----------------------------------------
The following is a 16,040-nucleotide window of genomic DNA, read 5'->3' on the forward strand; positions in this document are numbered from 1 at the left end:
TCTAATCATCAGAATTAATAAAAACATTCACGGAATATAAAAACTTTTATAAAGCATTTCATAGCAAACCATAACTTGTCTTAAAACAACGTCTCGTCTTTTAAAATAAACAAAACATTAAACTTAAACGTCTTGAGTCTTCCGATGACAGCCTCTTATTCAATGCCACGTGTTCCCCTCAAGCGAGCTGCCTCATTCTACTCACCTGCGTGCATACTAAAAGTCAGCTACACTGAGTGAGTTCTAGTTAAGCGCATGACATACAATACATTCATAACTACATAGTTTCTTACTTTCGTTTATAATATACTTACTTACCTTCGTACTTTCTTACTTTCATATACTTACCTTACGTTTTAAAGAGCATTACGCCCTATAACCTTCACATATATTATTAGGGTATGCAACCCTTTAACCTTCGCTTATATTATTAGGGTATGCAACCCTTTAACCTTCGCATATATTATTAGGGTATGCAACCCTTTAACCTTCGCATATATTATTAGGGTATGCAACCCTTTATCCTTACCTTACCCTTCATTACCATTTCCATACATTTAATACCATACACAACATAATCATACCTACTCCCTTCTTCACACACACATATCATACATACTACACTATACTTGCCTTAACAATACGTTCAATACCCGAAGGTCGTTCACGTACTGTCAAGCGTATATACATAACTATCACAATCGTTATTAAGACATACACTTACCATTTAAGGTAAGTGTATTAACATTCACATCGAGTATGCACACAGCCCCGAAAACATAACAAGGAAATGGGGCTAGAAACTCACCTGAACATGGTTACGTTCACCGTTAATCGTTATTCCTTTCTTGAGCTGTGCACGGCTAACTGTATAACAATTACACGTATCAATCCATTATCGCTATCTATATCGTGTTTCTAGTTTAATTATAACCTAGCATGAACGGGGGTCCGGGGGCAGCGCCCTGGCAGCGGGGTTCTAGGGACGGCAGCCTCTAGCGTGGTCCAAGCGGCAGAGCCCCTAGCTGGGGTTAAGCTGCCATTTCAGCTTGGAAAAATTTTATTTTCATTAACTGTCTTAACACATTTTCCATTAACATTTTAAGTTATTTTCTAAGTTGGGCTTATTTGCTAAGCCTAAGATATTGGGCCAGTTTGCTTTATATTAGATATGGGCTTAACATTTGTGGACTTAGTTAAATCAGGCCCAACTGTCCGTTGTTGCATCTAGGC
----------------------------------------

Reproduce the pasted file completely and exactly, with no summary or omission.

The following is a 16,040-nucleotide window of genomic DNA, read 5'->3' on the forward strand; positions in this document are numbered from 1 at the left end:
TCTAATCATCAGAATTAATAAAAACATTCACGGAATATAAAAACTTTTATAAAGCATTTCATAGCAAACCATAACTTGTCTTAAAACAACGTCTCGTCTTTTAAAATAAACAAAACATTAAACTTAAACGTCTTGAGTCTTCCGATGACAGCCTCTTATTCAATGCCACGTGTTCCCCTCAAGCGAGCTGCCTCATTCTACTCACCTGCGTGCATACTAAAAGTCAGCTACACTGAGTGAGTTCTAGTTAAGCGCATGACATACAATACATTCATAACTACATAGTTTCTTACTTTCGTTTATAATATACTTACTTACCTTCGTACTTTCTTACTTTCATATACTTACCTTACGTTTTAAAGAGCATTACGCCCTATAACCTTCACATATATTATTAGGGTATGCAACCCTTTAACCTTCGCTTATATTATTAGGGTATGCAACCCTTTAACCTTCGCATATATTATTAGGGTATGCAACCCTTTAACCTTCGCATATATTATTAGGGTATGCAACCCTTTATCCTTACCTTACCCTTCATTACCATTTCCATACATTTAATACCATACACAACATAATCATACCTACTCCCTTCTTCACACACACATATCATACATACTACACTATACTTGCCTTAACAATACGTTCAATACCCGAAGGTCGTTCACGTACTGTCAAGCGTATATACATAACTATCACAATCGTTATTAAGACATACACTTACCATTTAAGGTAAGTGTATTAACATTCACATCGAGTATGCACACAGCCCCGAAAACATAACAAGGAAATGGGGCTAGAAACTCACCTGAACATGGTTACGTTCACCGTTAATCGTTATTCCTTTCTTGAGCTGTGCACGGCTAACTGTATAACAATTACACGTATCAATCCATTATCGCTATCTATATCGTGTTTCTAGTTTAATTATAACCTAGCATGAACGGGGGTCCGGGGGCAGCGCCCTGGCAGCGGGGTTCTAGGGACGGCAGCCTCTAGCGTGGTCCAAGCGGCAGAGCCCCTAGCTGGGGTTAAGCTGCCATTTCAGCTTGGAAAAATTTTATTTTCATTAACTGTCTTAACACATTTTCCATTAACATTTTAAGTTATTTTCTAAGTTGGGCTTATTTGCTAAGCCTAAGATATTGGGCCAGTTTGCTTTATATTAGATATGGGCTTAACATTTGTGGACTTAGTTAAATCAGGCCCAACTGTCCGTTGTTGCATCTAGGC